Rotary celebrates 33 years in Sun Lakes

Norm Noble

It has been a memorable 33 years. The Sun Lakes Rotary Club was chartered on April 22, 1986, as a morning club with 15 members. It grew to 140 members in 2001 and then that year helped charter the Sun Lakes Crown Thursday Noon Club with several of its members transferring to the new club. Today, the club has 100 members and is growing. In Rotary year 2000-2001, the club was recognized by Rotary International as one of the top 50 largest clubs in the Rotary world, receiving the 21st Century Challenge Award.

The club has done some extraordinary things since its beginning. There are long lists of charities that have benefited from the club’s support: Neighbors Who Care, Boys & Girls Clubs of the East Valley, the Sheriff’s Posse, to name a few. But the largest beneficiary is the Chandler Unified School District because of the club’s primary outreach toward education. Club members spend hundreds of hours each year mentoring children from kindergarten through high school. Specifically:

* The club gives dictionaries to every third-grade student in the Chandler United School District. To date, more than 50,000 third graders have received dictionaries.

* For the past several years, the club has taught a program called “Choices” to every ninth grader in the Chandler United School District to keep the students in school. To date, over 50,000 ninth graders have been taught this program.

* While polio is not an issue in the USA (we stamped out this virus decades ago) in Pakistan, Afghanistan, and Nigeria, it remains a serious threat. It is a major focus of Rotary International to eradicate this dread disease by immunizing more than two billion children worldwide. The Sun Lakes Rotary Club has joined in this effort with gifts of over $100,000 since the club’s inception in 1986.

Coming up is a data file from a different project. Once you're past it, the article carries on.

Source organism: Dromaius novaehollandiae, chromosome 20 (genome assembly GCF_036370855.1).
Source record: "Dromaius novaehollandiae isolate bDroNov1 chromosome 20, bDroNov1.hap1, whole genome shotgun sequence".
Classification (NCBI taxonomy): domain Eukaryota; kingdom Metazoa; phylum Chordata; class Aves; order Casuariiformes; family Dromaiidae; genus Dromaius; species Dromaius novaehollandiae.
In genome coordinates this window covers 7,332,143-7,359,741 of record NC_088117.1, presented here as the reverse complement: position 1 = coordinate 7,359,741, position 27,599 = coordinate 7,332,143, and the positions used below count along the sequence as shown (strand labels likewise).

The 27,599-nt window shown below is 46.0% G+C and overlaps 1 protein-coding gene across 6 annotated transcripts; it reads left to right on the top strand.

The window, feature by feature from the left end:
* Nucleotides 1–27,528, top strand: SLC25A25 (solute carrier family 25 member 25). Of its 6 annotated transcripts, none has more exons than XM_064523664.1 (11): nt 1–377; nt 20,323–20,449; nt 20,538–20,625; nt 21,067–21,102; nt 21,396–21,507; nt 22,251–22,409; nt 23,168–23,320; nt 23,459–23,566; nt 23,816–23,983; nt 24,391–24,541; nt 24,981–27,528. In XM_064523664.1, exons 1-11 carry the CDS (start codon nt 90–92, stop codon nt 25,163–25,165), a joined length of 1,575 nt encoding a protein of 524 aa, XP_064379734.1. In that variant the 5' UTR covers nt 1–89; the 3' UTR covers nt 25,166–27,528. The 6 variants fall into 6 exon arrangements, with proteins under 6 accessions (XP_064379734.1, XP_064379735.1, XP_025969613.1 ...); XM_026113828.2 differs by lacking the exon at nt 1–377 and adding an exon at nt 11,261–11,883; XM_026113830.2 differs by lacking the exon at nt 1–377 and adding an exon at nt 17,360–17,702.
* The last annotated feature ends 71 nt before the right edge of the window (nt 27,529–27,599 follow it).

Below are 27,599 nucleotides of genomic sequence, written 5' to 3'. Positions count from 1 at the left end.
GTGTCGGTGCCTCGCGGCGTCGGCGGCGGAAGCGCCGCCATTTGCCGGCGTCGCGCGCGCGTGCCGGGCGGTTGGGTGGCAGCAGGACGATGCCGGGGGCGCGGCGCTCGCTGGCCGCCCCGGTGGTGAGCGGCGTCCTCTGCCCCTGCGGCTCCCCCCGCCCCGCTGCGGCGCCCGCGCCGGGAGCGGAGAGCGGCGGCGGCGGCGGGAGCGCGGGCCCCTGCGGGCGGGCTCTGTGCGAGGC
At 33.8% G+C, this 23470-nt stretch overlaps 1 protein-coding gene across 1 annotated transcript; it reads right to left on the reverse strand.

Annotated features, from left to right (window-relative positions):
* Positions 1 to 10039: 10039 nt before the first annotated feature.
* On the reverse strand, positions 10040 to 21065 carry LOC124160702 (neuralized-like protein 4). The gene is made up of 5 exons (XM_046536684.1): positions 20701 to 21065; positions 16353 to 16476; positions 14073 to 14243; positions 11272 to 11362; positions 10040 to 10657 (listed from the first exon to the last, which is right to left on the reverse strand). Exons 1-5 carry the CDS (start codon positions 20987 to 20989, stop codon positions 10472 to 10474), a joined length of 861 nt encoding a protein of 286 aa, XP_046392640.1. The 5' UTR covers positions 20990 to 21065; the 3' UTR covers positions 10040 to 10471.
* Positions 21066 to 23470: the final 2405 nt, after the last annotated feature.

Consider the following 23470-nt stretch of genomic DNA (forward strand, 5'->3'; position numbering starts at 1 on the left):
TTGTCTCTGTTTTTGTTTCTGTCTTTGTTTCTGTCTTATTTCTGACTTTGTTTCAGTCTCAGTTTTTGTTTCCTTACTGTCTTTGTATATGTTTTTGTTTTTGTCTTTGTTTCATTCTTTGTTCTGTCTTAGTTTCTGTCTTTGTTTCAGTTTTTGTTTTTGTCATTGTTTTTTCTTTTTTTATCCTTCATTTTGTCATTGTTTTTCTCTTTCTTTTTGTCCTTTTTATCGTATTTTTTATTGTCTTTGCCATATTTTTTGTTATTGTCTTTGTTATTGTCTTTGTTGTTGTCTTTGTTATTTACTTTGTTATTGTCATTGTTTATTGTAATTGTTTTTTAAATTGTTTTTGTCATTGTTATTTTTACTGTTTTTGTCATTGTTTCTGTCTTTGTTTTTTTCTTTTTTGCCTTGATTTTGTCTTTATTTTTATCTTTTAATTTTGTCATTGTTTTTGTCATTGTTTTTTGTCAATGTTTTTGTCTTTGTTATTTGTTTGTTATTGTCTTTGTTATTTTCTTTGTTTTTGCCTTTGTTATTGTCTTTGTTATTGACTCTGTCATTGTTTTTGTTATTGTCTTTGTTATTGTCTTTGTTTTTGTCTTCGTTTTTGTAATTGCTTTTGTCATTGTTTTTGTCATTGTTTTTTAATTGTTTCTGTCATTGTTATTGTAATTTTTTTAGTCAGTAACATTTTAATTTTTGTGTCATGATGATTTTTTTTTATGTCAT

* The club sponsors “A World in Motion,” a teacher-administered, industry volunteer-assisted program that brings science, technology, engineering and math (STEM) education to life in the classroom for students in kindergarten through grade 8.

And now, the club is providing inside running tap water to 32 homes on the Navajo Nation – homes that have never had running water.

Come for a visit to the club and see what they are all about, have some fun, meet some new friends. And, yes, the club has both men and women as members with five women who have been club presidents.

Sun Lakes Rotary meets at the ballroom of Oakwood Country Club every first and third Tuesday morning from 6:30 to 8:00 a.m. and every second and fourth Tuesday evening from 5:30 to 7:00 p.m. Visit its website, its Facebook page and www.sunlakesrotary.com. For a meeting visitation, be a guest of the club by emailing Club Membership Chair Jon Lyons at [email protected]